That is a concern, because it’s not as if there’s a limitless pool of charitable dollars. Giving has long remained relatively static in the United States, at about 2 percent of GDP. No matter what a fundraising campaign generates for a particular cause, it’s quite likely that those dollars are not added to—but instead come out of—the philanthropic pool.

There has been much speculation and some academic analysis about what led to the astounding success of this highly creative ALS crowdfunding campaign; peer-pressure and the narcissism of social networking were crucial. Still, its viral scope is decidedly uncharacteristic and not easily copied.

Keeping donors interested—and willing to give again and again—is a major challenge nationwide. That’s hard enough for charities, but fickle donors are a more significant problem for government. What will happen when governments are unable to sustain support beyond one-time gifts?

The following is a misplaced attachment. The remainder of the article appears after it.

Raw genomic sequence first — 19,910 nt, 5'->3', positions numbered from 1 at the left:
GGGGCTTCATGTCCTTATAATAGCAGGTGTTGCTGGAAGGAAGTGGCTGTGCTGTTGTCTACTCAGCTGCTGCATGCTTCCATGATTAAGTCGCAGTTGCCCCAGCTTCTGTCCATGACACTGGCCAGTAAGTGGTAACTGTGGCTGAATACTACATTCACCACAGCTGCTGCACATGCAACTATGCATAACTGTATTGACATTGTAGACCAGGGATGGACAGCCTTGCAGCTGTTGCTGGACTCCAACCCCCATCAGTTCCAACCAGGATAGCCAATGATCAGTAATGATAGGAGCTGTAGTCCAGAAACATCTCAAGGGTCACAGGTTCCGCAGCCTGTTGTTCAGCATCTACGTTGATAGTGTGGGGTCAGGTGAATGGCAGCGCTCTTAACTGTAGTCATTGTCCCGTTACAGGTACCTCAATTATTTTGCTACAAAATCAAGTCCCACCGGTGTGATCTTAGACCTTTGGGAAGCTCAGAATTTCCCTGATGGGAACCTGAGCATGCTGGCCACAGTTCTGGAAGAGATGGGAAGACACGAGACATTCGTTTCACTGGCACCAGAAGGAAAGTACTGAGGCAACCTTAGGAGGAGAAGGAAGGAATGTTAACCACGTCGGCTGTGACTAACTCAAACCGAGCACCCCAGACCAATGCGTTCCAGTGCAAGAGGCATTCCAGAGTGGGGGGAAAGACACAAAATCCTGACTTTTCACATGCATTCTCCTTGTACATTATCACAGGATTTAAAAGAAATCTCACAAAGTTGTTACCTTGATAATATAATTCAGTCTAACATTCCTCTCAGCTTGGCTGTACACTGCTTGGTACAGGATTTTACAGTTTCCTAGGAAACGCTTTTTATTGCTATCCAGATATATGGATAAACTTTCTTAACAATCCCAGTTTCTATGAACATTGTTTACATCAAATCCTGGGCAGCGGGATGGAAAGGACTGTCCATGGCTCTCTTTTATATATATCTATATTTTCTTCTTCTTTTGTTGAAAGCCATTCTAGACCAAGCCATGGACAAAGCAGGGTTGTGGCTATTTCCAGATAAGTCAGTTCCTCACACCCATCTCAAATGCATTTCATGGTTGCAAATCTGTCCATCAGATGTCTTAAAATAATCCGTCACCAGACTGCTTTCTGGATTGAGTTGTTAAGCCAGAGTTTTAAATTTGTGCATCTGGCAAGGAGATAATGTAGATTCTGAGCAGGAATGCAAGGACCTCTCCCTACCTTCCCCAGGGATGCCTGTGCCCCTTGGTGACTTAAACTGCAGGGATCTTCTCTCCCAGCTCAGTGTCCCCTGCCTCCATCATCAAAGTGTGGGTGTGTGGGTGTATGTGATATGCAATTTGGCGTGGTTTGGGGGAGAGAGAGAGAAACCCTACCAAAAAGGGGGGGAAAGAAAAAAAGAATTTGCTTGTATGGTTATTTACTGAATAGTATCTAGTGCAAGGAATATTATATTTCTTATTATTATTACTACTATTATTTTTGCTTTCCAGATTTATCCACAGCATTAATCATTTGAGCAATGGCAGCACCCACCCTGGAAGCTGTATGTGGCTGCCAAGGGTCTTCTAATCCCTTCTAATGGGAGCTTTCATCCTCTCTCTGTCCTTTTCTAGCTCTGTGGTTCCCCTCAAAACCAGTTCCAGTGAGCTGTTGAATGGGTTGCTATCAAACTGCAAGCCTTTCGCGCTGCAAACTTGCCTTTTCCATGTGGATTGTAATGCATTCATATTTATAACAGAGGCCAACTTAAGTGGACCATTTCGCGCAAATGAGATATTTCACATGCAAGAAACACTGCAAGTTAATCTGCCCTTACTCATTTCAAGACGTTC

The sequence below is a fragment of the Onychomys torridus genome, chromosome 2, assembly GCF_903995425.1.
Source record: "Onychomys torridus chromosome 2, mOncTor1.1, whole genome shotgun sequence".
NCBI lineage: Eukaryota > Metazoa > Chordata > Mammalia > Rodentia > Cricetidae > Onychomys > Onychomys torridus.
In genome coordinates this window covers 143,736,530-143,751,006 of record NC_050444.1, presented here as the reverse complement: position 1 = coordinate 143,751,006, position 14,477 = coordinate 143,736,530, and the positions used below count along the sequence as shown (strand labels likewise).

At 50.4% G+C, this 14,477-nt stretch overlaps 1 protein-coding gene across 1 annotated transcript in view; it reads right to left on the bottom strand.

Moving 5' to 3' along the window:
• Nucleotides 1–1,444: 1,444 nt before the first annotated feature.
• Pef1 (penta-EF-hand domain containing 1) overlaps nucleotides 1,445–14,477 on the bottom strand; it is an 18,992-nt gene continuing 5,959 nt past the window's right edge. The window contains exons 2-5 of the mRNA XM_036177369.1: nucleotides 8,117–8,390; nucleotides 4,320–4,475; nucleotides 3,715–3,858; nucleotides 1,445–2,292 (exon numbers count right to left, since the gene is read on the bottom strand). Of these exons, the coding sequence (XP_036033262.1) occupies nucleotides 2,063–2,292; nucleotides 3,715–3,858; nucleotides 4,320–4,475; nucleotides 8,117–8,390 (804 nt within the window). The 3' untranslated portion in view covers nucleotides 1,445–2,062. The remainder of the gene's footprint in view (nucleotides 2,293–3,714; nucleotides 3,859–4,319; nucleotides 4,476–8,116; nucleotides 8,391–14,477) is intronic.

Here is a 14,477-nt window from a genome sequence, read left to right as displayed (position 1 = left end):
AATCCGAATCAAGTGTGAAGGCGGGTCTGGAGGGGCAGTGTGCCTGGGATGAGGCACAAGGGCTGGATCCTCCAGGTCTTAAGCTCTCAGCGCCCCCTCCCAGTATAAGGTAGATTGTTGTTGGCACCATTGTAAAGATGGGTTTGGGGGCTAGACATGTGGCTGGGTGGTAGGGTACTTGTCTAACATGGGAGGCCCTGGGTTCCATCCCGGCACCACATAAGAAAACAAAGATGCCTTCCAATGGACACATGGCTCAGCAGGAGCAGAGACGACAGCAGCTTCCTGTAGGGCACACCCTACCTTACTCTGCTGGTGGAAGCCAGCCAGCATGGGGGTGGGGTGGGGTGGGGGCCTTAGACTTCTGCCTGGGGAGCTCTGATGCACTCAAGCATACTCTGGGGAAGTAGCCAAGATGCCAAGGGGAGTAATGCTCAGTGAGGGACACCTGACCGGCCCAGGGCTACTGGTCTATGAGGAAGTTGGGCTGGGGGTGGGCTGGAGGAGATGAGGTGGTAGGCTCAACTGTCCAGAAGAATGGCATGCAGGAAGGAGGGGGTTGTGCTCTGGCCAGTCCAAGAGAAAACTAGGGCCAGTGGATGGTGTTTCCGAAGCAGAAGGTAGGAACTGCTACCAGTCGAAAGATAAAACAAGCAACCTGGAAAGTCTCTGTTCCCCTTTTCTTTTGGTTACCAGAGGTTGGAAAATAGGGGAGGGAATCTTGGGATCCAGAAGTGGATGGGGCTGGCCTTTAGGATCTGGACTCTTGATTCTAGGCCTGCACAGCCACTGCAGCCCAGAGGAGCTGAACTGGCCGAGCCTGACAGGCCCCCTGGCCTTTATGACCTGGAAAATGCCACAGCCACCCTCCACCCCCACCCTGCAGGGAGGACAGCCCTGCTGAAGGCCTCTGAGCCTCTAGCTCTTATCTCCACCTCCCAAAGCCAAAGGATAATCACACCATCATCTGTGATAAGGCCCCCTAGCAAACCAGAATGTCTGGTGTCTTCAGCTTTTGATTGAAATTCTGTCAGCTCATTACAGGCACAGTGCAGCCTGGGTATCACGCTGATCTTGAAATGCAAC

Charity officials and others understand that crowdfunding depends in part on public relations, on media savvy. One study of science projects, for which the percentage of government funding has dropped by half since the 1960s, suggests that researchers with a large "fan base" (Facebook, Twitter, and YouTube) are the ones who can raise money. Government officials recognize this and are now promoting crowdfunding efforts through "old-fashioned fundraising strategies" using social networks and other media.

But that approach doesn’t help those who are not well known.

Charities can run campaigns that appeal to the narrow self-interests of prospective donors, and to whatever might catch their attention. But how do we feel when governments, which are supposed to look at the big picture, promote only those projects that are likely to be popular, such as building a local bike lane or a neighborhood park?

Government’s agenda ought not depend on ephemeral individual and foundation interests. Doing so moves government away from coherent efforts to solve public problems and toward treating them as fragmented matters subject to people’s passing fancy. It makes it profoundly more difficult for government—and charities—to adequately support and advance the broad-based and continuing efforts necessary to improve our social, political, and economic institutions.